However, that concept is not stated in the Torah explicitly. The explicit phrase is: “The Jews came by the way of Atarim.” Rashi attempts to explain how the phrase Atarim communicates the concept of Aharon’s death as well as the departure of the clouds of glory.

The explanation is as follows. As long as Aharon was alive, the clouds of glory were present. Therefore, the Jews never questioned which direction to choose for travel. They followed the clouds of glory. However, when Aharon died and the clouds disappeared, they had to choose their own path. Consequently, they chose a traveled route, the path taken by the spies. (To emphasize this point the Torah used the expression Atarim instead of the Negev (south). Had Torah just said “south,” it would not have communicated the concept of independent decision and therefore, the connection to the death of Aharon would not have been appreciated.)

When the Jews came by way of Atarim, i.e., the way of the Negev, the Canaanites saw that Aharon had died and the clouds had disappeared (because the clouds had been visible to non-Jews as well) and were encouraged to attack the Jews.

However, a question still arises according to this explanation: The verse states, “The Canaanite heard ....the Jews came by the way of Atarim.” How did the Canaanite know this was the way of Atarim? How did the Canaanite know that the spies had taken this route? The episode of the spies happened 39 years before, amid secrecy. It is hard to comprehend how the king of Arad would know which route they had taken. This difficulty forces Rashi to bring a second explanation.

The second explanation — the way of the great guide (the ark) — also communicates the absence of the clouds of glory. Generally the Jews followed the ark and the clouds of glory. On this journey, they went “the way of HaAtarim,” following only the ark. This explanation, however, is also problematic because following the ark was not a new development. The Jews had done so constantly since leaving Mt. Sinai. That question motivates Rashi to prefer the first explanation.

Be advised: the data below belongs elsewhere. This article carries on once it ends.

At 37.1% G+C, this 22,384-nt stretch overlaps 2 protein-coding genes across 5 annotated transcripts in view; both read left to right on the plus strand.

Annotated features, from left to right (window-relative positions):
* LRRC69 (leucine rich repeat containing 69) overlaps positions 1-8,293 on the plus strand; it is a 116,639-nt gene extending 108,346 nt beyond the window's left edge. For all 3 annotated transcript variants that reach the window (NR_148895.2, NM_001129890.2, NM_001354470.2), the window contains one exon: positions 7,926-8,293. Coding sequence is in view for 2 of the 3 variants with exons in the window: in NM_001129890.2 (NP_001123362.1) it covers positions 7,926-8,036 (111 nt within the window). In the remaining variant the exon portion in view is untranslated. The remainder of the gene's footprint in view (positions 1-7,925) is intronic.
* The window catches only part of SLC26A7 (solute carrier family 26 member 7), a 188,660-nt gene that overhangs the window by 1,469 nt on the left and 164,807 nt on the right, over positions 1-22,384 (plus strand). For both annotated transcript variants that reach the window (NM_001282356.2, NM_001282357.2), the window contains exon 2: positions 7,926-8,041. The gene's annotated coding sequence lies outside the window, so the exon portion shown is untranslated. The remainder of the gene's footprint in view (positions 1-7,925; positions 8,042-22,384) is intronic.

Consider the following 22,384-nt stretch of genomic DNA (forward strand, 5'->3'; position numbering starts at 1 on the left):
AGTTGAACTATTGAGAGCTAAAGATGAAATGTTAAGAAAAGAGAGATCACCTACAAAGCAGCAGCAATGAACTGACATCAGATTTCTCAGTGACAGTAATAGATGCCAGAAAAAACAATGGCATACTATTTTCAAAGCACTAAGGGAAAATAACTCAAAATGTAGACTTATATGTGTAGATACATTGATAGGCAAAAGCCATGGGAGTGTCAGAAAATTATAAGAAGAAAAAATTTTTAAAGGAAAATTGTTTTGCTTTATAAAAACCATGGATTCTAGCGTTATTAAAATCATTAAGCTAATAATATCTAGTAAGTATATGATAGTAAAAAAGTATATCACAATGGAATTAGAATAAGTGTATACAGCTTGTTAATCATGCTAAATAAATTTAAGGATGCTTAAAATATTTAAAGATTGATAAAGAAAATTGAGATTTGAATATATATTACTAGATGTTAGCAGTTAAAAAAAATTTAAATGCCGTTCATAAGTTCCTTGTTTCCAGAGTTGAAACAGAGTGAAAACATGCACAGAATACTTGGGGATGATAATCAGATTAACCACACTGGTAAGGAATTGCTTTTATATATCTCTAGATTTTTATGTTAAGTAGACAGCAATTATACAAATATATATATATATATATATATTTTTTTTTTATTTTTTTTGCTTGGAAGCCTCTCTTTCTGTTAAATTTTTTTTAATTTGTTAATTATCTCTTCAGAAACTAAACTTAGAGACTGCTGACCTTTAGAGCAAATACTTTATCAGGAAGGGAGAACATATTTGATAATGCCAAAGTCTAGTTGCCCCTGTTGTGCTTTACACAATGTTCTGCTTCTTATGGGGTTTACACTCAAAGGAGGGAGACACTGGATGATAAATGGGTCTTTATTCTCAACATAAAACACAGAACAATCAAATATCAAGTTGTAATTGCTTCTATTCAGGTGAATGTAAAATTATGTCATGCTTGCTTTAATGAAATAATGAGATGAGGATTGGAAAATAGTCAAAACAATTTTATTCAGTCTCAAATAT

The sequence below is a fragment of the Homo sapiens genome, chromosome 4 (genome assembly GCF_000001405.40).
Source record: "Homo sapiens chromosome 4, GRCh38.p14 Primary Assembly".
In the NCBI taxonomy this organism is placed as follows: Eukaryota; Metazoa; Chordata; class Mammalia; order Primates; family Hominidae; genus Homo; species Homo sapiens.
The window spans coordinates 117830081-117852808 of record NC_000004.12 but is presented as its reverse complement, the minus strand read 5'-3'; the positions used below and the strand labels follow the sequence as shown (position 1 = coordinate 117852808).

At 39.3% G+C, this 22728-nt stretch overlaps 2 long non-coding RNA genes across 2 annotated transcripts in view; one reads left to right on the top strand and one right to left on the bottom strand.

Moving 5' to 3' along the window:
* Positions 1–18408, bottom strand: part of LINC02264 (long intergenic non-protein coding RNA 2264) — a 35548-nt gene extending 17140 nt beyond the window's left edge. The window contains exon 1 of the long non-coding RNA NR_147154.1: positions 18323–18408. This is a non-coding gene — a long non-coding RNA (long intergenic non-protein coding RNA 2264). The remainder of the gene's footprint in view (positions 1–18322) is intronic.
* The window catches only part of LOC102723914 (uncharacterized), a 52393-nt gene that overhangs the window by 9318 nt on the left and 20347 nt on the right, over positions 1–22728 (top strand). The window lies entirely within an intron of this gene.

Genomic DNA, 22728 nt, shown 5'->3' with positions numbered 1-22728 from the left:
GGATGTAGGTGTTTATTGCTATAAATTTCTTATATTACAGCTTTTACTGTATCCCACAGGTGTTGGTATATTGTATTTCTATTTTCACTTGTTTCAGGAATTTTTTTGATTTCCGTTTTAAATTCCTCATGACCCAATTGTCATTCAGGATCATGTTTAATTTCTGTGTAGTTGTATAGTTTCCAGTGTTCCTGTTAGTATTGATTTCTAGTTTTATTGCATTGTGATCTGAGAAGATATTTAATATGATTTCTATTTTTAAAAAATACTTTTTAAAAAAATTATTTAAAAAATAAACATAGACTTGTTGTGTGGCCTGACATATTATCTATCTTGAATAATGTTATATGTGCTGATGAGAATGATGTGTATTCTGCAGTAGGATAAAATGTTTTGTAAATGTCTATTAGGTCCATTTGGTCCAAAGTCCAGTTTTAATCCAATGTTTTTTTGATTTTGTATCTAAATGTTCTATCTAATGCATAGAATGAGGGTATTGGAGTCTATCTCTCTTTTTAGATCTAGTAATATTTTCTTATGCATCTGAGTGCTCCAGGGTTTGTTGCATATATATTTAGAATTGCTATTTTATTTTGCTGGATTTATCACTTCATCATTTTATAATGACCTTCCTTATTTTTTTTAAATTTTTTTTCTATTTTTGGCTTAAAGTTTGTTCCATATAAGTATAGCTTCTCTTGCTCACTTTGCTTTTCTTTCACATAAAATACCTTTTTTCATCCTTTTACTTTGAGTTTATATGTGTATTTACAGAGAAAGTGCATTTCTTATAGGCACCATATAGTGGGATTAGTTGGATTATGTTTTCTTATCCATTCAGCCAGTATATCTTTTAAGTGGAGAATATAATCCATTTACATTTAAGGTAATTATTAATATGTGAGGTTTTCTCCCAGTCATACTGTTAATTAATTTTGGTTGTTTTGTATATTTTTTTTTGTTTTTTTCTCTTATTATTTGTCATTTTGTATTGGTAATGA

(The question mentioned previously — that the ark was singular and Atarim plural — is no real difficulty. The ark is carried by at least 4 Levites and therefore the plural usage is proper.)

The Yerushalmi’s explanation mentioned before is likewise unacceptable to Rashi. The Yerushalmi interprets the great guide as referring to Aharon. When the verse says, “the way of the guide,” from a simple perspective, that implies that the guide is still alive, and present. In fact, Aharon had already died.

Despite the conciseness of the above explanation, one question still remains. The Jews knew that Amalek lived in the Negev, making it dangerous. Why then was it chosen as their path?

The spies, by passing through the Negev on their way to Israel, had elevated the land — paving the way for the entry of the entire Jewish people thirty-nine years later. Even though the outcome of the spies’ journey was undesirable, at the beginning of their journey they were “honorable.” Furthermore, they did not choose the path of the Negev themselves. Rather, they followed Moshe’s order — “Go up through the Negev.” With Moshe’s power, they were able to make way for the eventual entry of all the Jews.

From this narrative, we can learn to appreciate the power possessed by every Jew! The activity of only 12 individuals was able to affect the fate and direction of the entire nation!

The spies (excepting Yehoshua and Caleb) were “a generation bent on perversion,” whose activities held the Shechinah and the entire Jewish people in the desert for thirty-nine years, and caused Moshe Rabbeinu to wait until Mashiach’s coming to be able to enter Israel. Nevertheless, since they were children of Abraham, Isaac, and Jacob, they had the potential for positive activity as well, to the point where their action could pave the way for the entire Jewish people. Likewise, every Jew, whatever his situation, has the potential through his Torah activity to elevate, refine, and purify his surroundings. The spiritual effect of Torah activities is eternal.